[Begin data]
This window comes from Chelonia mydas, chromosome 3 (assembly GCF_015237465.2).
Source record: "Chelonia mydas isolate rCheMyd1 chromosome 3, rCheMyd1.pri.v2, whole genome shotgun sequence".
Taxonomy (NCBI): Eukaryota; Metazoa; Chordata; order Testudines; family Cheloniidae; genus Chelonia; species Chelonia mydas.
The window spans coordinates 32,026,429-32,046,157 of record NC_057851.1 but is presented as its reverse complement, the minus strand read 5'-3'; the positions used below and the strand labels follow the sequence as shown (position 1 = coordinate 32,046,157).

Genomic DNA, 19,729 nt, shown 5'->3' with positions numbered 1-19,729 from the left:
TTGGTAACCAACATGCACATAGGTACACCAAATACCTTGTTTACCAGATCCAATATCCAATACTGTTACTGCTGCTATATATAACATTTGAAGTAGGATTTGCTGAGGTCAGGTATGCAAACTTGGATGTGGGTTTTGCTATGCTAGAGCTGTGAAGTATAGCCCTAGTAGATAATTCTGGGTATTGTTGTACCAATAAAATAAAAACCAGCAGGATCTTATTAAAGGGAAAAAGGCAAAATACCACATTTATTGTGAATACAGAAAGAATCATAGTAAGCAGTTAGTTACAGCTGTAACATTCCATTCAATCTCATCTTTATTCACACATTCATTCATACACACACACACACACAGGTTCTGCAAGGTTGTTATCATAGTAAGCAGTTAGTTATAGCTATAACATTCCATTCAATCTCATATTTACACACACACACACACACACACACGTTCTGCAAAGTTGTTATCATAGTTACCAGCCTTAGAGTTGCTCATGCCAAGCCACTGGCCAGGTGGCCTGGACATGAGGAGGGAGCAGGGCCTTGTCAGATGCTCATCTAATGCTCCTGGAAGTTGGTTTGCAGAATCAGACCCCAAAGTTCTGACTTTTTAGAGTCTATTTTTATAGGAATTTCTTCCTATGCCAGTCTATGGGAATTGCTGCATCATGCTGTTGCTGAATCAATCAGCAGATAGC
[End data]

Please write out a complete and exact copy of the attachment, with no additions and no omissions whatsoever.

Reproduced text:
This window comes from Chelonia mydas, chromosome 3 (assembly GCF_015237465.2).
Source record: "Chelonia mydas isolate rCheMyd1 chromosome 3, rCheMyd1.pri.v2, whole genome shotgun sequence".
Taxonomy (NCBI): Eukaryota; Metazoa; Chordata; order Testudines; family Cheloniidae; genus Chelonia; species Chelonia mydas.
The window spans coordinates 32,026,429-32,046,157 of record NC_057851.1 but is presented as its reverse complement, the minus strand read 5'-3'; the positions used below and the strand labels follow the sequence as shown (position 1 = coordinate 32,046,157).

Genomic DNA, 19,729 nt, shown 5'->3' with positions numbered 1-19,729 from the left:
TTGGTAACCAACATGCACATAGGTACACCAAATACCTTGTTTACCAGATCCAATATCCAATACTGTTACTGCTGCTATATATAACATTTGAAGTAGGATTTGCTGAGGTCAGGTATGCAAACTTGGATGTGGGTTTTGCTATGCTAGAGCTGTGAAGTATAGCCCTAGTAGATAATTCTGGGTATTGTTGTACCAATAAAATAAAAACCAGCAGGATCTTATTAAAGGGAAAAAGGCAAAATACCACATTTATTGTGAATACAGAAAGAATCATAGTAAGCAGTTAGTTACAGCTGTAACATTCCATTCAATCTCATCTTTATTCACACATTCATTCATACACACACACACACACAGGTTCTGCAAGGTTGTTATCATAGTAAGCAGTTAGTTATAGCTATAACATTCCATTCAATCTCATATTTACACACACACACACACACACACACGTTCTGCAAAGTTGTTATCATAGTTACCAGCCTTAGAGTTGCTCATGCCAAGCCACTGGCCAGGTGGCCTGGACATGAGGAGGGAGCAGGGCCTTGTCAGATGCTCATCTAATGCTCCTGGAAGTTGGTTTGCAGAATCAGACCCCAAAGTTCTGACTTTTTAGAGTCTATTTTTATAGGAATTTCTTCCTATGCCAGTCTATGGGAATTGCTGCATCATGCTGTTGCTGAATCAATCAGCAGATAGC